A kerfuffle outside one Belgium man’s living room window, which was thought to be from some problematic pigeons, turned out to be a brood of Europe’s largest owl, the Eurasian eagle-owl. The three new arrivals set up shop in an apartment planter outside Jos Baart’s third-story apartment. Since their arrival, the curious birds have taken a shine to Baart’s television, joining him on his box-set marathons by peering through the window.
Video footage of the TV-hungry chicks shared on the Dutch nature show Vroege Vogels shows the enormous chicks standing to attention, trying to catch a glimpse of the television over Baart’s shoulder. While the kids pour over the channels, their mother can be seen a little further back minding her chicks from a nearby shrub and giving Baart a less than approving stare. She doesn’t seem to be as keen on technology as her offspring.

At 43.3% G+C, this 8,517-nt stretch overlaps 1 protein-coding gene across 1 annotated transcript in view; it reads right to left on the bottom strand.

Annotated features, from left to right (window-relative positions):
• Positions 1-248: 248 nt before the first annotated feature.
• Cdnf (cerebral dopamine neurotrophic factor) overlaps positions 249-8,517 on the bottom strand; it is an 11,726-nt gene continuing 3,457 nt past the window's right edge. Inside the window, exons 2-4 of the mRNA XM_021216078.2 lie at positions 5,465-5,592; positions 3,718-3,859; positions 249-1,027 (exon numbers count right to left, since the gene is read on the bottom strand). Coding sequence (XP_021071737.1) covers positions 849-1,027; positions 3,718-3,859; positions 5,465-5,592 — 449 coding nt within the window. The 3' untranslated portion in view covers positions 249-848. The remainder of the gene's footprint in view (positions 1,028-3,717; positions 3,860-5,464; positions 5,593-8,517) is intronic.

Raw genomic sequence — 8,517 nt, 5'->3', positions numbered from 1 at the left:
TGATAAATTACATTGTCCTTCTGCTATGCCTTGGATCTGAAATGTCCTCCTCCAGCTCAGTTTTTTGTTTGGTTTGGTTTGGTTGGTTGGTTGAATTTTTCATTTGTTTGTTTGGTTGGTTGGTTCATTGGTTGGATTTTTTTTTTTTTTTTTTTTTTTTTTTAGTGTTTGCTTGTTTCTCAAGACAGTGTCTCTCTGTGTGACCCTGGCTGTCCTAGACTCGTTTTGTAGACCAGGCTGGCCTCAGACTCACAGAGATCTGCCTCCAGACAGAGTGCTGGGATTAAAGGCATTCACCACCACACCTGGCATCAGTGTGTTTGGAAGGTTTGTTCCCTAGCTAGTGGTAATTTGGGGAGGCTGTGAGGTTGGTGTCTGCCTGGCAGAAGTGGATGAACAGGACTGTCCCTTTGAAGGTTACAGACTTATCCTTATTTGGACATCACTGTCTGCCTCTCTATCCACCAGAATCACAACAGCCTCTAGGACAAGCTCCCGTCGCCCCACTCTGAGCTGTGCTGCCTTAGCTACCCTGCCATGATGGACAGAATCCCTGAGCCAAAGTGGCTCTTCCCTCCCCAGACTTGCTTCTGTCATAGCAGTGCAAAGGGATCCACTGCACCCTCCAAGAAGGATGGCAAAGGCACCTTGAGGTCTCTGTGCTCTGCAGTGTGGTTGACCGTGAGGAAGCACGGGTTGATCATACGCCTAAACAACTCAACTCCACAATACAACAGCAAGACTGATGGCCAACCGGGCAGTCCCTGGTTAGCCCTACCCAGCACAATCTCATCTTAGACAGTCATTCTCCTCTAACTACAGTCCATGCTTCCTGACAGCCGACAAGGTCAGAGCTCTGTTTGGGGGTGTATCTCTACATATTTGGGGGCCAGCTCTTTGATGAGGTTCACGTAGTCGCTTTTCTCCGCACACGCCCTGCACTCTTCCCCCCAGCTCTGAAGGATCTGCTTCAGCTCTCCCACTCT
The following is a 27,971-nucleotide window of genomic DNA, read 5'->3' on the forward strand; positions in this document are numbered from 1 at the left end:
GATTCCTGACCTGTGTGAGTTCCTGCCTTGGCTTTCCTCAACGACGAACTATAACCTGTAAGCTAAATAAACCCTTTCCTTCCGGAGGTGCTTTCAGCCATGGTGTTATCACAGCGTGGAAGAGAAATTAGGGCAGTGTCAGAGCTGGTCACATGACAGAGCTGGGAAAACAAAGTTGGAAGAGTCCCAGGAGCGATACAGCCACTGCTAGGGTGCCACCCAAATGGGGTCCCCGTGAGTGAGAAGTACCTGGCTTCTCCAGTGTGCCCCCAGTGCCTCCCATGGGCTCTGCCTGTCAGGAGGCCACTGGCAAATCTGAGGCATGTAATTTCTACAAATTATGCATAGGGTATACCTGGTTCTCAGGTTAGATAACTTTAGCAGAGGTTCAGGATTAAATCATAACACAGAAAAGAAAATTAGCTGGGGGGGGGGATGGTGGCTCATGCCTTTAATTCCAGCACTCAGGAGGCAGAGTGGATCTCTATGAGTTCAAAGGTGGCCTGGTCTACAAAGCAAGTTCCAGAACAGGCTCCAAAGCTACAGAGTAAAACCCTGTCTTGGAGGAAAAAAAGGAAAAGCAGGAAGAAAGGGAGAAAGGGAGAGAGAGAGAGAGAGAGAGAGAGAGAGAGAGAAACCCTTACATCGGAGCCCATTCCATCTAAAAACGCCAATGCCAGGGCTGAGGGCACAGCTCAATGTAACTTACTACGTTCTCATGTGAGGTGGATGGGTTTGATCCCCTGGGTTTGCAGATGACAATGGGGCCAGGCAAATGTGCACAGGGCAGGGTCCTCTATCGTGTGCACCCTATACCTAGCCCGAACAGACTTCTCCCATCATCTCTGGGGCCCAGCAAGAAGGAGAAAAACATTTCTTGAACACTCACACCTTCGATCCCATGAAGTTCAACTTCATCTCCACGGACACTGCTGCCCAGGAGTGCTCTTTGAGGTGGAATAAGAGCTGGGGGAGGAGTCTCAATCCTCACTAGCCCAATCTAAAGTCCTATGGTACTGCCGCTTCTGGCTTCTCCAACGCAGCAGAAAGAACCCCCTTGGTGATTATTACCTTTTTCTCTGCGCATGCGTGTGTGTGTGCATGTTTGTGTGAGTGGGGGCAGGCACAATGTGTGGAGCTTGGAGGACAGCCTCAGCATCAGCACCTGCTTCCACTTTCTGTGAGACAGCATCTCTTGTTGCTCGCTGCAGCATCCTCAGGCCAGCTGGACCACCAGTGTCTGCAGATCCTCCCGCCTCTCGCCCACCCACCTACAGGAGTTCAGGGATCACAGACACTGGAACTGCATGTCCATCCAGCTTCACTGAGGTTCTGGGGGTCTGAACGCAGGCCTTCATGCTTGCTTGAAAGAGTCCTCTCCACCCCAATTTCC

“She has a good view of the nest from there,” Baart explains in the video, which has been posted to Twitter. “She can stay there for six to eight hours at a stretch.”
He goes on to explain that he first thought the scrabbling at the window was caused by pigeons but after catching sight of the mother taking flight from his window he realized he had some new tenants on his hands. Since the arrival of the curious brood, Baart has set up a chair and has a kneeling pillow at the ready so he can view the birds and even interact with them, running his finger along the window pane as they track his hand as if it were a scuttling mouse.
“You can see how relaxed they are,” Baart says in the footage, gesturing to the birds who have presumably grown accustomed to his presence since hatching outside the window. “They’re not scared at all. For me, it’s like watching a movie 24-7.”
Eurasian eagle-owls are one of the largest in Europe and can live for up to 20 years in the wild, growing to boast a wingspan of more than 1.5 meters (5 feet). While conditions might get a little cramped for the chicks in a windowsill planter as they grow, it’s not uncommon for such species to nest on the edge of sheer drops, though typically spots such as cliffs are more common. The chicks are likely to hang around for another two months before moving on, but Baart remains hopeful that one of the birds will be back to nest in the future.